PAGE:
Kelsey Grammar is one of several high-profile additions to the “Expendables” franchise for its third outing, and even he understands people might find his inclusion in the ’80s throwback testosterone-fest something of a head-scratcher. But, as Grammar tells us, he’s actually tougher than people think. “I’m working at the gym. I’m punching people in the streets,” he jokes. “All those punch videos you’ve been seeing? That’s me.”
This is an interesting choice for you, this franchise. What was your reaction when they first approached you?
Actually they didn’t approach me. I had heard there was a role available in “The Expendables.” I didn’t know what it was, I didn’t know how it was going to play out or what the requirements really were, but I knew if I pushed a little bit, maybe their imaginations would say, “Oh. Kelsey Grammar. OK, that’s a surprise.” I’m a lot tougher than people think I am. If you know anything about my personal life, you’ll realize that. [Laughs] I thought I could fulfill the requirements of an action film, should that be asked.
Is doing a more action-oriented role something you’ve been looking to do?
Oh, I’d love to, I’d love to do it. And who knows, it may happen, it may not happen. But being in this film was a complete joy for me. And Bonaparte actually is a terrific character. He’s just a guy who used to be in some kind of mercenary world and stepped away and is a procurer, basically, now. He puts together teams and he’s been making some pretty good money at it. It was really fun to play, and we kind of just hit on this sort of Hemingway, broad-shouldered kind of guy who is in the background now a little bit. But my hope is now if we do another one, Bonaparte gets to don the military motley. [Laughs] So to speak.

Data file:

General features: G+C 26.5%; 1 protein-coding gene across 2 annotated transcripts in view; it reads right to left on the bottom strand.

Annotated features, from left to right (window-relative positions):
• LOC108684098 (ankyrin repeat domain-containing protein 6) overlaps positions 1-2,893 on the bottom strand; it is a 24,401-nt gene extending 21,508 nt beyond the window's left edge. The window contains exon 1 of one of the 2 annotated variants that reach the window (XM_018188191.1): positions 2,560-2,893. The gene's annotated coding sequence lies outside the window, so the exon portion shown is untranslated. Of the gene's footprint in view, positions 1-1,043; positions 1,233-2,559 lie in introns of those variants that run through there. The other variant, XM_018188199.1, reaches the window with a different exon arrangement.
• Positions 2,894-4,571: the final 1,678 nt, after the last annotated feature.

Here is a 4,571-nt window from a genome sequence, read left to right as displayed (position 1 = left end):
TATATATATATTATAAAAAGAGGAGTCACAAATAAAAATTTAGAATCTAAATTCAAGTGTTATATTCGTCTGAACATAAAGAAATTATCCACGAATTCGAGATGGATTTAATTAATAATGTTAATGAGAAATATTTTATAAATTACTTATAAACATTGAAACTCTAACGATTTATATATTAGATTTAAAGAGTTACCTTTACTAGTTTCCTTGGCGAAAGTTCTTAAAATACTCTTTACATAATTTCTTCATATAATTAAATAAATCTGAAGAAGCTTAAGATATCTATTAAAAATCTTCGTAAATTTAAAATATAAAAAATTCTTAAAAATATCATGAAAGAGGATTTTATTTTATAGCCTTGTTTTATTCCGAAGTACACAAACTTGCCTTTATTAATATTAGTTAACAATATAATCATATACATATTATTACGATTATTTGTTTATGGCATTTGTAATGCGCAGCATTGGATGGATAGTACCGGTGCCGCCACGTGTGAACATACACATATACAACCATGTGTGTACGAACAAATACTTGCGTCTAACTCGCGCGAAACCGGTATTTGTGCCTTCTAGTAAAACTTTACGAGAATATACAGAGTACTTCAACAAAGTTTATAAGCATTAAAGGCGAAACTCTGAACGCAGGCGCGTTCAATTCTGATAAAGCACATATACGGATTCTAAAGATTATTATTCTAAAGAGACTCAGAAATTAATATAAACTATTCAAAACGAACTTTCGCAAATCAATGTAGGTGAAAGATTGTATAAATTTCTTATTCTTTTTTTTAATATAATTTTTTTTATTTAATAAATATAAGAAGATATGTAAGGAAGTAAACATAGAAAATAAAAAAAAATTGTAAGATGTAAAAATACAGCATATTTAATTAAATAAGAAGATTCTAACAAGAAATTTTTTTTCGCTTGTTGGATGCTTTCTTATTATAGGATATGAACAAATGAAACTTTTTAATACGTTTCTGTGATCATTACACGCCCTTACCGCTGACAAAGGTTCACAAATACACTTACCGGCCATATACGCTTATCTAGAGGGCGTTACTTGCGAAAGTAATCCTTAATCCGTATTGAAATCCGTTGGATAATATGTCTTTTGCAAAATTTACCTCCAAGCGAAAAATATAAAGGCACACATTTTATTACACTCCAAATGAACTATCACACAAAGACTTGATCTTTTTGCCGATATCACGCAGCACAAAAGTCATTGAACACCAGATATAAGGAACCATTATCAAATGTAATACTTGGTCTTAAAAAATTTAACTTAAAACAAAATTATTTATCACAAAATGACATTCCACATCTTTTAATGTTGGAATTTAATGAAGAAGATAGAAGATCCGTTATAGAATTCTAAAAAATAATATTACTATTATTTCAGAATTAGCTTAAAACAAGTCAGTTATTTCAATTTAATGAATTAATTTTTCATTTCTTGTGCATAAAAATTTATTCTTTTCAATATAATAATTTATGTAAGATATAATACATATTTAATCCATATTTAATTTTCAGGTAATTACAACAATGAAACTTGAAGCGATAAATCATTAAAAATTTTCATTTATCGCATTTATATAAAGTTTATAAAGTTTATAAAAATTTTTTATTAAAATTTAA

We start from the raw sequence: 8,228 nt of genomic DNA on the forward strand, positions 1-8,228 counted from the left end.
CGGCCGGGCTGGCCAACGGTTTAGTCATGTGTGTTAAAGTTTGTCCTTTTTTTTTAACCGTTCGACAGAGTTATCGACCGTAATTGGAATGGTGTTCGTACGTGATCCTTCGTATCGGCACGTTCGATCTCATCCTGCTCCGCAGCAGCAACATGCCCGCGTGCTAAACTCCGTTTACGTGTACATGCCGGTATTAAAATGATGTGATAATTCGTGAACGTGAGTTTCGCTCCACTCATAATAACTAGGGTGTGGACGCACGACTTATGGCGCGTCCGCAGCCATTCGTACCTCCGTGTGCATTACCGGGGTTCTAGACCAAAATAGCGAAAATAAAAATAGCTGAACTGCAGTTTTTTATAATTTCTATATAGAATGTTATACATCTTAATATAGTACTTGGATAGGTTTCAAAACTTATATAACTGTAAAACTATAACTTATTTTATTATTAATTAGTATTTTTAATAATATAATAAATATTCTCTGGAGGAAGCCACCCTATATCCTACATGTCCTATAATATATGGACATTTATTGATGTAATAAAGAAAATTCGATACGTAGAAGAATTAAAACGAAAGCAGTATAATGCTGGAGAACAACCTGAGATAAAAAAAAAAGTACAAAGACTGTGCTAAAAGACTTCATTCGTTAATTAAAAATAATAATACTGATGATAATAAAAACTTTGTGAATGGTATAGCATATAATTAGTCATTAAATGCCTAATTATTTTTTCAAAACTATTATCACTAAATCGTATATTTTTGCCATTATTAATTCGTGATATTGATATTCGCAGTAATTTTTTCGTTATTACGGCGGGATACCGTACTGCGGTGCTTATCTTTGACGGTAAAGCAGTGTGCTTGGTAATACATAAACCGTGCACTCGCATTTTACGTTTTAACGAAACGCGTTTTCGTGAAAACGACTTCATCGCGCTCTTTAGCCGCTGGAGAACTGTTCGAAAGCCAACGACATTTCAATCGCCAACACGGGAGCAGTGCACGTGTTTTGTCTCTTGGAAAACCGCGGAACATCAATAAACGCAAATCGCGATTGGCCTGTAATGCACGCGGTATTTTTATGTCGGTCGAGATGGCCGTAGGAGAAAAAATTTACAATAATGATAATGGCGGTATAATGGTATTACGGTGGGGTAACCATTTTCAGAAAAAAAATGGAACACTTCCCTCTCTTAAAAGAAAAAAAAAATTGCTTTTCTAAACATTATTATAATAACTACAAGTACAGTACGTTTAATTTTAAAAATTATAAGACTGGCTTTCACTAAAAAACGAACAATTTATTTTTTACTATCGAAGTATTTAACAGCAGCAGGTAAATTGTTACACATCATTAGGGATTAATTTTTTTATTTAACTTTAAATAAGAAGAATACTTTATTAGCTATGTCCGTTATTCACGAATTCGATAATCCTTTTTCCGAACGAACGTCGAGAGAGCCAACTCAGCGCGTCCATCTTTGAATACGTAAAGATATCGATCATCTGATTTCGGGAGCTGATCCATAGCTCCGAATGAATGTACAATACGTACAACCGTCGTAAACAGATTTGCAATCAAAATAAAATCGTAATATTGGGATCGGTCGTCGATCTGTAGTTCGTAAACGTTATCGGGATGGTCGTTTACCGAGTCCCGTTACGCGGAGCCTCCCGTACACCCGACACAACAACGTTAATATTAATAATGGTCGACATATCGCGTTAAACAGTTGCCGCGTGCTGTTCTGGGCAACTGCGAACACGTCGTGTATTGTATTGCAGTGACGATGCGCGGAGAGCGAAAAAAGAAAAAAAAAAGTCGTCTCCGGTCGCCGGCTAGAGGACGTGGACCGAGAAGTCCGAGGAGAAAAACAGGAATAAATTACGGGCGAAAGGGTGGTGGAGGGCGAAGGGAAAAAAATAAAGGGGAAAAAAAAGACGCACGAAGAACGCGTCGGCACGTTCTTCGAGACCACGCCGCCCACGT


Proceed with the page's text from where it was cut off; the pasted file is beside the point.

That Hemingway-esque, life-on-the-road type seems fun.
Yeah, who lives big, has lived a big life — and believes in things that some of us believe in still about courage and about showing up and about taking a stand, being in the fight. I’m one of those guys. A man’s man.
Big screen vs. small screen
How does the breakdown of divisions between the film and TV worlds look from the perspective of someone who’s been so successful on the TV side?
In England, you can go from television to film to stage seamlessly. Nobody has an issue. In America, yeah, we tend to kind of put people in these pockets. It was always my dream that I would break the bonds of “Frasier” at some point and have a chance to play some other roles. I think “Boss” helped that, and people went, “Oh wow, I had no idea.” Because they never do. So you have to show them. I did another comedy in England in the spring called “Breaking the Bank” that’s about a British guy, and of course everybody there said, “I had no idea he was British!” (laughs) Well, I’m not. I’m an actor. So that’s where we are, we’re still trying to convince people that actors are actors, and we’ll be OK.